In December, 2014, EPA released its long-awaited coal ash rule. EPA left enforcement of the rule to the utilities (and other owners) themselves, the states, and via citizen suits. But North Carolina has a troubling track record when it comes to protecting communicates from the dangers of coal ash.
North Carolina is home to 14 coal-fired power plants and a total of 50 coal ash impoundments. According to the EPA, North Carolina’s impoundments have enough capacity to hold 19 billion gallons of coal ash. You can find each dumpsite’s capacity by clicking a NC power plant on the homepage and scrolling down to Power Plant Details and Maps.
Annually, North Carolina’s power plants generate 5.5 million tons of coal ash making the state 9th in the nation for coal ash generation. There are 13 documented damage cases where North Carolina power plants have contaminated water resources, and $1.5 billion worth of damage has been caused to NC communities in three of the state’s worst documented cases at Belews Lake, Hyco Reservoir, and Mayo Reservoir.
On February 2, 2014, North Carolina became the site of the second largest coal ash spill in US history when a stormwater pipe under coal ash impoundments at Duke Energy’s retired Dan River plant ruptured. The Dan River was fouled by an estimated 140,000 tons of coal ash and contaminated wastewater, spurring significant public outcry and uncovering questionable practices on the part of Duke Energy and the NC Department of Environmental Quality (called the Department of Environment and Natural Resources at the time).
Families living near many of Duke’s unlined coal ash impoundments began receiving notices that their private wells may be unsafe to drink in April 2015. The Southern Environmental Law Center created a story map to show the spatial relationship between Duke’s impoundments and the wells of concern and the test results for these wells. Check the tool out here. You can also find it on our homepage.
After the catastrophic Dan River coal ash spill in 2014, the NC General Assembly passed CAMA to establish a process for cleaning up coal ash throughout NC. Under CAMA, DEQ was required to issue draft ratings of “high,” “low,” or “intermediate” risk for all 32 coal ash pits at Duke’s 14 power plant sites across NC by December 31, 2015.Hundreds of North Carolinians from across the state attended over a dozen public hearings and submitted thousands of comments demanding that DEQ ensure proper coal ash clean up. Eventually, DEQ rated all of Duke’s coal ash pits as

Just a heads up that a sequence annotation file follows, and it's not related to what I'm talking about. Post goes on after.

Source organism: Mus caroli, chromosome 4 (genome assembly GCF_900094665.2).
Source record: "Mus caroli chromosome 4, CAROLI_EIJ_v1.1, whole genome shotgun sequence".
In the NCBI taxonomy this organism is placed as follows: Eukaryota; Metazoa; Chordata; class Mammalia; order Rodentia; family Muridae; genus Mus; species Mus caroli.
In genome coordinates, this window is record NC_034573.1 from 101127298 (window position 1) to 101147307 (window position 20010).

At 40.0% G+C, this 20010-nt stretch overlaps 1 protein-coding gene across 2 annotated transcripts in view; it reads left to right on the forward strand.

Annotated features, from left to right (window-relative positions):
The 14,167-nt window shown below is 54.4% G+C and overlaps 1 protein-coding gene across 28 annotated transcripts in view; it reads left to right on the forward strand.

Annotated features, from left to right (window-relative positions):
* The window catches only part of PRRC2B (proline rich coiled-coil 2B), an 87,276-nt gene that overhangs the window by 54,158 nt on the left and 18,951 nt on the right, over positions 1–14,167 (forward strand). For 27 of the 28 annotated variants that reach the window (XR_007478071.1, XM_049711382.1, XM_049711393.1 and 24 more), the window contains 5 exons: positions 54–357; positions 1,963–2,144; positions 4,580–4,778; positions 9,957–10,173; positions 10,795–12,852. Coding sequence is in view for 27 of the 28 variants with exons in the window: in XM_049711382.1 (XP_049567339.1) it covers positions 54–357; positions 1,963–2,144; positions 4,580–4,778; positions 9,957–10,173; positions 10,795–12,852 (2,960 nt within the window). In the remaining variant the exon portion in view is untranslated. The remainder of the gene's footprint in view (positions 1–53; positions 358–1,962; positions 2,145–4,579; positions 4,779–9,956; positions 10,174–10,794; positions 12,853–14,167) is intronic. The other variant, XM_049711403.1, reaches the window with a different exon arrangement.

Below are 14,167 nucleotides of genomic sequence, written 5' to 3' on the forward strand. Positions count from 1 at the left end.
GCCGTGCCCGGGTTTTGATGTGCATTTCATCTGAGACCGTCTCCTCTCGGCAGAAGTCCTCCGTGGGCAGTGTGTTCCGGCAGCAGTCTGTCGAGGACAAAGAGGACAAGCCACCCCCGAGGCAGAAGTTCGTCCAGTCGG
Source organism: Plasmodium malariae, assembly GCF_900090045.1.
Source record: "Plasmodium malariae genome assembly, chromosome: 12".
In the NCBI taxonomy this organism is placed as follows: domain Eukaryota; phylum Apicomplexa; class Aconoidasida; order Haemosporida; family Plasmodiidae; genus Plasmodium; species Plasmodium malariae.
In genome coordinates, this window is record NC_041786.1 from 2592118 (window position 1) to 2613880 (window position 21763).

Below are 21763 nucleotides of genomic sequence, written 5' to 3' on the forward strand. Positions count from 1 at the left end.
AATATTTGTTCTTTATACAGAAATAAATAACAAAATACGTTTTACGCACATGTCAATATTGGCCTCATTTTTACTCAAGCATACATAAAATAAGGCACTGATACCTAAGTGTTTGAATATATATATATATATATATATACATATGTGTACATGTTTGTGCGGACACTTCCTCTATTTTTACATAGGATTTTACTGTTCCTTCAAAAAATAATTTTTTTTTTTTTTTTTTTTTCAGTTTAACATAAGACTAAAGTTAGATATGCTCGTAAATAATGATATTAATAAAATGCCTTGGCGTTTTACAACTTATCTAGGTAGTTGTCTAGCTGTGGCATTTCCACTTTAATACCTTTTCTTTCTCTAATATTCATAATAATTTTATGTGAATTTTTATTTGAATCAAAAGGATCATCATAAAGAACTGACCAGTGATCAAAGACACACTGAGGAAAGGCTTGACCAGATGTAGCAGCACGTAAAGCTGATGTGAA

Hundreds of North Carolinians from across the state attended over a dozen public hearings and submitted thousands of comments demanding that DEQ ensure proper coal ash clean up. Eventually, DEQ rated all of Duke’s coal ash pits as intermediate or high risk. However, shortly after this decision, NC’s legislature passed and Governor Pat McCrory signed, a new bill that could allow Duke to escape requirements to properly clean up its ash if it supplies residents living near coal ash ponds with clean drinking water by 2018.
NC Communities Paying the Price
Click here to view a map of underground streams that flow beneath Duke’s coal ash pits.
North Carolina did not require groundwater monitoring of coal ash dumpsites until 2010. Monitoring shows all of the Duke/Progress coal ash impoundments have contaminated groundwater with high levels of toxic heavy metals well above the state health standards. This isn’t surprising, considering that most of North Carolina’s coal ash dumps are located on the sites of buried streams, creating a direct connection to ground and surface waters. Additionally, Duke University conducted a study in 2012 that concluded facility discharges from Duke Energy’s Asheville Plant exceed EPA standards. These studies and more maintain that Duke Energy is in direct violation of the Clean Water Act.
The Southern Environmental Law Center sued Duke Energy for illegal coal ash pollution at several facilities including Asheville, Sutton and Riverbend. The suit claims that coal ash at these facilities is polluting groundwater, the French Broad River, Cape Fear River, Mountain Island Lake, and the Catawba River with toxic chemicals such as thallium,arsenic and selenium. Alarmingly, the leaking coal ash impoundments at Riverbend are on the drinking water reservoir for at least 800,000 people in Charlotte NC.
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